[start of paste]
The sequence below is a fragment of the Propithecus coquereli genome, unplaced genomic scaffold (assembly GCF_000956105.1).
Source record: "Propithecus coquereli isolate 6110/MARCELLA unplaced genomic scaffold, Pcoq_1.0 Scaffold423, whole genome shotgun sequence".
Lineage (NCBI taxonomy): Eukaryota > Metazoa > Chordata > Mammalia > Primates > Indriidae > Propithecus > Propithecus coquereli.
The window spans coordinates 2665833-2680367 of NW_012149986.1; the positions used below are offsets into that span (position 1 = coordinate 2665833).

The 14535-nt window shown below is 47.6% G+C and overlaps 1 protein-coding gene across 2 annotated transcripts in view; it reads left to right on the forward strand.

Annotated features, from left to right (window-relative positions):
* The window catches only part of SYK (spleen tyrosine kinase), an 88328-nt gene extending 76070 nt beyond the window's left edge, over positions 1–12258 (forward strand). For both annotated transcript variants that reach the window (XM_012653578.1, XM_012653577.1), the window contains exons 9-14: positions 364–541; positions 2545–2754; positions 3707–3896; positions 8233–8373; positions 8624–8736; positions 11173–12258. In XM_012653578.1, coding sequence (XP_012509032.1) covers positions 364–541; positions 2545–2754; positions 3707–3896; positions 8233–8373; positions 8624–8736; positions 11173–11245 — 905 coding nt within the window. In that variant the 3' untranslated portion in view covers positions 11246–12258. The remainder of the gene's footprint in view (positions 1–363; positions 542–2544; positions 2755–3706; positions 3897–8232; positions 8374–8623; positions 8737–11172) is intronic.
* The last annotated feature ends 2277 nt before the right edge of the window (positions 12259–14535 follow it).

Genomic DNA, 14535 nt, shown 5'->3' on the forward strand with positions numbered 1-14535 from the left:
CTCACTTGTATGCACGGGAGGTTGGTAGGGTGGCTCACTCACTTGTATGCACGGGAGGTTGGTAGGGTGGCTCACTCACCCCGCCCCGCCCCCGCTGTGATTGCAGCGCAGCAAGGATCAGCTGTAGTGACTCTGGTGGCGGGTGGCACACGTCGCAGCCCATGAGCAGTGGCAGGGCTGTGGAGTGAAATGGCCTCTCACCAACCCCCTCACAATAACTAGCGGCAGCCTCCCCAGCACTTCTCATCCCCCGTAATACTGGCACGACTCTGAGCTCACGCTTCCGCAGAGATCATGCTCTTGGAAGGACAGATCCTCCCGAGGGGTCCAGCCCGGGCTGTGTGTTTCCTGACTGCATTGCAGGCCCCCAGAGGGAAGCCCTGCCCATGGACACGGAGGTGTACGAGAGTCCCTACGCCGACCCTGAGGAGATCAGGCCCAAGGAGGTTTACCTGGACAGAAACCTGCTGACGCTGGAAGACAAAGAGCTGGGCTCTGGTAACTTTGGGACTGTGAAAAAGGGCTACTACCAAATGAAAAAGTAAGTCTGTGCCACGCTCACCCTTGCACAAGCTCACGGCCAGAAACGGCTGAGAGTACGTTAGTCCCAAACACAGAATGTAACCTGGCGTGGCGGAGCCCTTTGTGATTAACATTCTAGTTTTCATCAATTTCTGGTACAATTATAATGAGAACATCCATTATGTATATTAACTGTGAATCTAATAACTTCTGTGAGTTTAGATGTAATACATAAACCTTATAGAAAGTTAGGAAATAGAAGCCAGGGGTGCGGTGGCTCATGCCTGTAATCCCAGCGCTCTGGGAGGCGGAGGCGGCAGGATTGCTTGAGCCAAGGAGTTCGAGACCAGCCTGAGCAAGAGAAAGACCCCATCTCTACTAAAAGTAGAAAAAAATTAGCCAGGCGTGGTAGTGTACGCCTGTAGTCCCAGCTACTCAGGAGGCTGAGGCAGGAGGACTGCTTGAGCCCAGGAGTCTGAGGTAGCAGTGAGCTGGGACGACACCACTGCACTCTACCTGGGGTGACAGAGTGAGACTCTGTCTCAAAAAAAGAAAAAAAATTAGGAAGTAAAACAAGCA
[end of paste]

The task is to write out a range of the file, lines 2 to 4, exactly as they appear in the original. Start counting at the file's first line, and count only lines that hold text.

Source record: "Propithecus coquereli isolate 6110/MARCELLA unplaced genomic scaffold, Pcoq_1.0 Scaffold423, whole genome shotgun sequence".
Lineage (NCBI taxonomy): Eukaryota > Metazoa > Chordata > Mammalia > Primates > Indriidae > Propithecus > Propithecus coquereli.
The window spans coordinates 2665833-2680367 of NW_012149986.1; the positions used below are offsets into that span (position 1 = coordinate 2665833).